Gurel had crossed the outer court in the still of the blue dawn and been greeted by an eerie silence. The guardhouse was almost empty apart from those of lower rank and file and he knew that it was time . He had been instrumental in the recruitment of Mountain men from the Caucases who had amassed on the boarder with Salonica and were probably very close to the main square in Sultan Ahmet. They would soon be joined by Janissaries and halbadirs loyal to The Committee Of Union and Progress which had taken over the parlaiment. He knew that there were still those willing to fight for the empire and that elite guards and ground troops were preparing to resist a military take over at all costs. While still on the grounds of the palace he must appear loyal to Hamid. The sultan still had many from the ‘Sipahis’ ( cavalry ) close by ready to mount at his command. Most would remain loyal as they owned lands obtained by title deed. Gurel had had close ties with members of the ‘Sipahis’ as he had sold them his horse on becoming a janissary. Hopefully he could find the cavalier who had bought the white steed from him, steal back his horse and make his way out of the gates without being recognised or called to account.
He moved silently through the grounds to the barracks of the ‘Sipahis’ using trees and topiary for cover. The sun was rising over the Bosphorous. He must find his horse and ride out of the gates at great speed in order to be part of the march. He could hear the sounds of the ‘mehter’ or marching tune in the distance and his desperation grew. The barracks were a hive of activity with the officers preparing their weapons and dusting off their uniforms. The horses including his own had been made ready and stood patiently in their stalls. He waited for the young officer to leave the barracks and enter the stables where he then followed him. Gurel knocked him to the ground with the butt of his musket, stole his uniform along with his pass and mounted his horse. Two others entered and before the men could say a word Gurel rode out of the stables toward the main gates with a valiant ” Not a moment to waste men. They are almost upon us”! Once out of the gates he turned to look back at the cavalry contingent gaining fast upon him. He stopped so as not to arouse suspicion and just as they caught up .. sped on ahead.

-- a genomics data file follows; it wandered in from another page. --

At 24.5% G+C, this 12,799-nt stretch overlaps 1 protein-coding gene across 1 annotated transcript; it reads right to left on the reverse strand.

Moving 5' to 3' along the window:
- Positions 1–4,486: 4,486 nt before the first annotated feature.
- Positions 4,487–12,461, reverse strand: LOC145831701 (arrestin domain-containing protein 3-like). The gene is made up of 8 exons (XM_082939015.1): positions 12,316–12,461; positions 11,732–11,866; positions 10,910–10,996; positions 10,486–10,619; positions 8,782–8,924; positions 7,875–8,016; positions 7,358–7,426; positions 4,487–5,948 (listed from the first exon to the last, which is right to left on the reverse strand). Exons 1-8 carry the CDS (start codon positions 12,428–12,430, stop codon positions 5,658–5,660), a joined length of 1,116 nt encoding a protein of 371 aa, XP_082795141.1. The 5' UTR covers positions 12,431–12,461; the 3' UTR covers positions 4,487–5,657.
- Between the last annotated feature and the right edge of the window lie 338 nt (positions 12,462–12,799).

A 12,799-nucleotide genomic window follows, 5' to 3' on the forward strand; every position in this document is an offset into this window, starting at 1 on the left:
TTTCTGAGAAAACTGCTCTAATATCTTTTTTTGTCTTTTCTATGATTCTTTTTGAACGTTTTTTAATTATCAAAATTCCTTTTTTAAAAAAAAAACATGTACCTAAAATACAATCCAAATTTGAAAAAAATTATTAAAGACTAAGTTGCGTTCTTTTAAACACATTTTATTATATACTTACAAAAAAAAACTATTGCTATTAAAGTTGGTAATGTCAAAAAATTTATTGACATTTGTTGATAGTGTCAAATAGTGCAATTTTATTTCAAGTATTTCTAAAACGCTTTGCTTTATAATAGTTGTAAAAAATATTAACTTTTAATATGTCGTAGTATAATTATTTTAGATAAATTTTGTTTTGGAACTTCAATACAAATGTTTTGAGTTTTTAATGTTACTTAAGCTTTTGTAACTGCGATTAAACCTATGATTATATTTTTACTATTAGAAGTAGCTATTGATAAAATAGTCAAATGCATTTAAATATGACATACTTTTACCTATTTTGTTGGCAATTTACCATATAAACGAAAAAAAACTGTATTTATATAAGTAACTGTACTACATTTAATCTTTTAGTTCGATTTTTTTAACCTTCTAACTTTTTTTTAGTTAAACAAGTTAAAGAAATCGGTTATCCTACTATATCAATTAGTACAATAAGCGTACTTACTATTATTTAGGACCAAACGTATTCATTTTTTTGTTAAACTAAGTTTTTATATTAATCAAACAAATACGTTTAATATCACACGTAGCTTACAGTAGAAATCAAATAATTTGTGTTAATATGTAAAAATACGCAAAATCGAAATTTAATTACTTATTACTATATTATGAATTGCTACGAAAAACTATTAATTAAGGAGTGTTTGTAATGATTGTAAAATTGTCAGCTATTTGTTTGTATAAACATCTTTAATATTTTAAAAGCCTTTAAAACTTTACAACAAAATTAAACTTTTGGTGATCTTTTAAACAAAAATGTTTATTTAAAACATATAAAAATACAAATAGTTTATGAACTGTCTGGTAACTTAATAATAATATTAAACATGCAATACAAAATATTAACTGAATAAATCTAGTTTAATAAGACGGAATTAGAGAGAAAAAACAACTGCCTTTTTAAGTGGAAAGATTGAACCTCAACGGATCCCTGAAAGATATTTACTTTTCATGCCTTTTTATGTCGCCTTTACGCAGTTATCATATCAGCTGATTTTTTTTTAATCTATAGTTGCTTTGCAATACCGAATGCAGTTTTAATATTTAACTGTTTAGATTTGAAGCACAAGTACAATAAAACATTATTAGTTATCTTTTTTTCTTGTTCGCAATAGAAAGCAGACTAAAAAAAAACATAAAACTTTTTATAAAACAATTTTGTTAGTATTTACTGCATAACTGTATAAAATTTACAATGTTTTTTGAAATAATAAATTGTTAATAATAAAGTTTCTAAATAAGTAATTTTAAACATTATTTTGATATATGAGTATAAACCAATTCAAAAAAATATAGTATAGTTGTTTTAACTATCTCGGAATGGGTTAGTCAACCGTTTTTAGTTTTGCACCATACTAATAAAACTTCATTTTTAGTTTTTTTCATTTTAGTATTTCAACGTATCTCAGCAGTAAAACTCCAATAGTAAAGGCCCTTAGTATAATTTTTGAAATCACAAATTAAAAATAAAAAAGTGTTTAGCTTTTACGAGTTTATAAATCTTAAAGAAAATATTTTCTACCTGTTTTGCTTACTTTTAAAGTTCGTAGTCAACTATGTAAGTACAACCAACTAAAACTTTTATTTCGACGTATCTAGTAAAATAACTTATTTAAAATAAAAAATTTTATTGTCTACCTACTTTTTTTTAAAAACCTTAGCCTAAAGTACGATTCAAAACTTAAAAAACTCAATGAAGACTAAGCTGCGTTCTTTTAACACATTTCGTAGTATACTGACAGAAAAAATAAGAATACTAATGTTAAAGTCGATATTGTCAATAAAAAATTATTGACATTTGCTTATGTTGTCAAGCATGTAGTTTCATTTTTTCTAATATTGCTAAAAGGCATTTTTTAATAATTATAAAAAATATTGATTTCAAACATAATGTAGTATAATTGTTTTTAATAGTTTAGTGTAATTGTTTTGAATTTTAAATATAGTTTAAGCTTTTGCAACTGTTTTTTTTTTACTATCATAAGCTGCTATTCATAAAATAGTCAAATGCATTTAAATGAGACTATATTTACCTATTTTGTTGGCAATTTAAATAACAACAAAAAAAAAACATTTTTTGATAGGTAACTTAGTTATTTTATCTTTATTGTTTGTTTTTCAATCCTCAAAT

They laughed and called him impetuous and continued onwards holding their banners high. Imagine their surprise when their young compatriot galloped with ease into the folds of the advancing infantry. The janissaries resplendent in their dark tailored uniforms were tailed by the troops dressed in all manner of garb for no-one had ever thought to devise a complete outfit for their use. There were foot soldiers on the side of the monarchists too along with members of the cebecci corps who carried and distributed arms amongst it’s own. Gurel rode to the side of Mahmut Sevket,the leader of this organised machine known as the third army. Divisions of the ‘Sipahis’ who had deserted the night before also rode with him. Skirmishes broke out all over the city as the battle between the two sides commenced. Great throngs of volunteers gathered in front of the blue mosque for the last advance.
Through it all the march continued until finally Hamid’s forces were defeated and the ‘Army Of Liberty’ had reached Yildiz. Losses had been few on both sides and it was almost as if the monarchists had given up on the very notion of resistance. The Aghas ( commanders ) from all the different branches of military service seemed to join together as one to oust the reigning ruler of the besieged empire. Mahmut Sevket sat high in his saddle as he led his army through the gates and onto ultimate victory. For Gurel the victory was bitter sweet for Rana was no – where to be be seen amongst the hundreds of women and children now freed and leaving in droves by wagon, on horseback or even on foot.
The sultan had retreated to his opera house trying to save the guilded furniture pieces he had made and loaned to the set of a visiting opera company. Saddened at the thought of all his artistic endevours gone to waste he sat on one of his chairs and began to weep. It was there that they had found him, a crumpled form draped in a heavily embroidered kaftan,all alone except for a loyal child servant standing in front of the curtains awaiting his masters orders. Gurel looked up at the domed ceiling covered in stars and actually felt a pang of sympathy. This lasted only a brief moment,however, for he must find out where Hamid had taken Rana. I don’t know whether he thought of me in the same breath but I do know that he felt a deep sense of something missing. For at that moment he had been just as confused as I had been toward the end of our three way lovers tryst. I saw it on his face as he ,with the help of the guards, unlocked the door to our harem chamber and gathered us both into his arms.
© Renee Dallow ( Hybiscus Bloom ) 26/7/2014